The 2020 Jeep Gladiator Mojave is a new kind of vehicle for Jeep, pushing the brand toward high-speed desert performance (as opposed to the mountain trails for the Gladiator Rubicon). That “Desert Rated” badge on the front fender promises lots of fun in the dirt, but does the Mojave follow through?
Priced identically to its rock-ready sibling, the Mojave gets a 1-inch-higher ride height, Fox 2.5-inch internal bypass shock absorbers, and cast-iron (instead of aluminum) suspension knuckles. Those heavier bits compromise on-road and low-speed off-road performance in favor of greater dependability in high-speed off-roading. And both top-spec Gladiators get heavy-duty Dana 44 wide axles front and rear, with 10-millimeter wall thickness that’s reportedly overbuilt on the Rubicon because it was crucial to the desert runner.
What’s more, the Mojave jettisons the Rubicon’s locking front differential and ultra-low-range transfer case in favor of an open forward diff and numerically lower gear ratios. While that may seem like a step in the wrong direction insofar as capability is concerned, Jeep says the changes help the Mojave thrash more quickly and nimbly in 4-Low, since high wheel speeds are a good thing for sandy driving. With low range selected, the Mojave can hit speeds of about 50 miles per hour, up from 30 mph in the Rubicon.
So how’s it all work? We hit Southern California’s Soggy Dry Lake to find out.
Big, Dusty Smiles
The Gladiator Mojave’s taller ride height is less to provide added ground clearance and more for increased suspension up-travel when hitting obstacles at speed, and on this wise, the truck moves beautifully. Soggy Dry Lake’s pock-marked surface made a good place to test the suspension’s mettle, and the Mojave absorbed surface imperfections, undulations, and small bumps at 50 or 60 mph with only a little drama. Higher speeds on the lake surface are legal, but we kept the Jeep reined in to preserve its clean-title status.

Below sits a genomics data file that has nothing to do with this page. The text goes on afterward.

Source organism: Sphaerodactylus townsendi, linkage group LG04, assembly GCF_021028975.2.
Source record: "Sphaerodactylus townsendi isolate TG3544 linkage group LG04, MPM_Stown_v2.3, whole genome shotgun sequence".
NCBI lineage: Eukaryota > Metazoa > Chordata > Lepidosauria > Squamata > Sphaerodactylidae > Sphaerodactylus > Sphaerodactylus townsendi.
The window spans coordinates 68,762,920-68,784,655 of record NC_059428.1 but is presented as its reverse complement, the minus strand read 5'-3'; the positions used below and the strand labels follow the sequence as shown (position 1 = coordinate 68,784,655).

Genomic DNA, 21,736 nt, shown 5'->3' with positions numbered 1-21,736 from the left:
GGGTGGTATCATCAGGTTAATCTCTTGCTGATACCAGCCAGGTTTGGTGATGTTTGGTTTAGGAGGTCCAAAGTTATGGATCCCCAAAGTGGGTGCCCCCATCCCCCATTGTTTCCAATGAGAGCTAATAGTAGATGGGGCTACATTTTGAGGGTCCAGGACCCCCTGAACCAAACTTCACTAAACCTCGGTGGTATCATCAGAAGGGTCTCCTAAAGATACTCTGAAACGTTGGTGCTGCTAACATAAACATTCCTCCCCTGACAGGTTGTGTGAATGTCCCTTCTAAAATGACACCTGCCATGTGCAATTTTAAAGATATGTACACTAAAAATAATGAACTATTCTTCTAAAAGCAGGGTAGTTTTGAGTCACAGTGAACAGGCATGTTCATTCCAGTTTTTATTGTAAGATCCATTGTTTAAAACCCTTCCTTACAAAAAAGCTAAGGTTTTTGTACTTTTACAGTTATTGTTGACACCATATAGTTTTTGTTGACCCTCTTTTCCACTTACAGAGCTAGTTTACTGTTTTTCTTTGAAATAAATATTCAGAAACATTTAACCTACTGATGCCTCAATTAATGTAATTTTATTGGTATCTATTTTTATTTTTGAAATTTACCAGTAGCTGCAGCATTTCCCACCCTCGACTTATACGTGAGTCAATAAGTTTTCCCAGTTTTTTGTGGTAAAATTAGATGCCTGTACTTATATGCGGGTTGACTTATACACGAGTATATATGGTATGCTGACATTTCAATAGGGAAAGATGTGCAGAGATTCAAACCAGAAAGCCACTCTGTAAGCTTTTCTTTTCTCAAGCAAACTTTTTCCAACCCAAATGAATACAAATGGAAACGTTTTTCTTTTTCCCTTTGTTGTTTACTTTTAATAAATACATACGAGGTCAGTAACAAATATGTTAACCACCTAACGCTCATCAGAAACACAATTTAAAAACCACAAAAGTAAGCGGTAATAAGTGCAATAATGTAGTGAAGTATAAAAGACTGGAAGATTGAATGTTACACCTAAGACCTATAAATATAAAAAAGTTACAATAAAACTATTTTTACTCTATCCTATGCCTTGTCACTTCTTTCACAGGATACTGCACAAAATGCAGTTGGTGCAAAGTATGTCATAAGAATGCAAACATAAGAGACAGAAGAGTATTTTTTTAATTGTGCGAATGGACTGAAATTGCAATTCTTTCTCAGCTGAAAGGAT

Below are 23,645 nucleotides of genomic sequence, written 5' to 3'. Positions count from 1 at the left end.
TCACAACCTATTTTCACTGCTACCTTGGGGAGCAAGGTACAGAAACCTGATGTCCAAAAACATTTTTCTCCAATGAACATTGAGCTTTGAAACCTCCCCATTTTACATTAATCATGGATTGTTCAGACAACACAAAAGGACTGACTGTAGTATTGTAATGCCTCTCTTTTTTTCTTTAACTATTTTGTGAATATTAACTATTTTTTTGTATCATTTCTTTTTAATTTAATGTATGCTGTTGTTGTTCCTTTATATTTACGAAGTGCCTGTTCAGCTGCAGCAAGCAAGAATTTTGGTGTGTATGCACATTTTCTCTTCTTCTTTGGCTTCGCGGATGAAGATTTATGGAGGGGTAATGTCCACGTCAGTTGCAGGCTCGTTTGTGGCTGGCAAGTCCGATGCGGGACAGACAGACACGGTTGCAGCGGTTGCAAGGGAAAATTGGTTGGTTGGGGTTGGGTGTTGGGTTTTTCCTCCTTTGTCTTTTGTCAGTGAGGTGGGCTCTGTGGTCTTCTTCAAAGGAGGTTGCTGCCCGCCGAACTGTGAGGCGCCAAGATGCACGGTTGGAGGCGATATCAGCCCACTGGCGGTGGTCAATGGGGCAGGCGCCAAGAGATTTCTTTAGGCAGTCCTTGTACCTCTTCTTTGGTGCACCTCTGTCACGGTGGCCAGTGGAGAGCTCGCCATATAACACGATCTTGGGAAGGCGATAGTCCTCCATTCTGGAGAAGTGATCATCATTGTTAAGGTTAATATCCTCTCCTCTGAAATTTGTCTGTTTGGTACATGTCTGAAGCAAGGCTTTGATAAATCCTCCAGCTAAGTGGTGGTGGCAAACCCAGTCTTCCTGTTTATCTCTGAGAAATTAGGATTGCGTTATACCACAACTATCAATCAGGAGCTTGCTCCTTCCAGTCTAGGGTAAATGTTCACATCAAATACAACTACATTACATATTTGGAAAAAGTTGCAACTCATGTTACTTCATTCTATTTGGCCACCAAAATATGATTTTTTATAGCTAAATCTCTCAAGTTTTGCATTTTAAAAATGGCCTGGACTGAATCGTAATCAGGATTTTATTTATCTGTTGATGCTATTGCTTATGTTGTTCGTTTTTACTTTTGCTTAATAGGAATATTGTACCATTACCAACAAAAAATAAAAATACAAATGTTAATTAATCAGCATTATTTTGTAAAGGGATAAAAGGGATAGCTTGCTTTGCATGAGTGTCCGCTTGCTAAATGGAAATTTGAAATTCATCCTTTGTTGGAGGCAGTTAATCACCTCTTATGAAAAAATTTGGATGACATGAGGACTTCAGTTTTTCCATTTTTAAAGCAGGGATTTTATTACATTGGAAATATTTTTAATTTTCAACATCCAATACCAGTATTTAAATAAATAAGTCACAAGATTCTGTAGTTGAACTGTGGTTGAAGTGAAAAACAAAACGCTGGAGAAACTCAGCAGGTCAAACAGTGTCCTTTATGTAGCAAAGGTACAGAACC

Of course, it’s not quite the high-speed Baja truck that the Ford F-150 Raptor is, in part because Jeep hamstrings its truck with a slightly wheezy 3.6-liter V6 that makes 285 horsepower and 260 pound-feet. In addition, the Raptor’s suspension – which also features Fox dampers – is better at absorbing bumps without upsetting the rear axle, reducing sway and improving straight-line stability. Some credit goes to the Rap’s much wider stance, which turns into a liability when the trail narrows.
But when the going gets tight, the Mojave serves as a lovely go-between for the rugged Jeep Rubicon and the larger Ford, offering good maneuverability and exceptional front and rear sightlines. The narrow hood, separate fenders, and high seating position conspire to make this a rather pleasant vehicle in which to off-road solo. Increased ground clearance also pays dividends in rocky driving, and our somewhat difficult trail selection was no match for the Mojave’s perfectly adequate 2.72:1 low-range transfer case. Still, there’s no getting around the Gladiator’s dreadful breakover angle of 20.9 degrees, even with the added ride height. We dragged the belly once or twice across obstacles that would have been no sweat in a Wrangler Rubicon.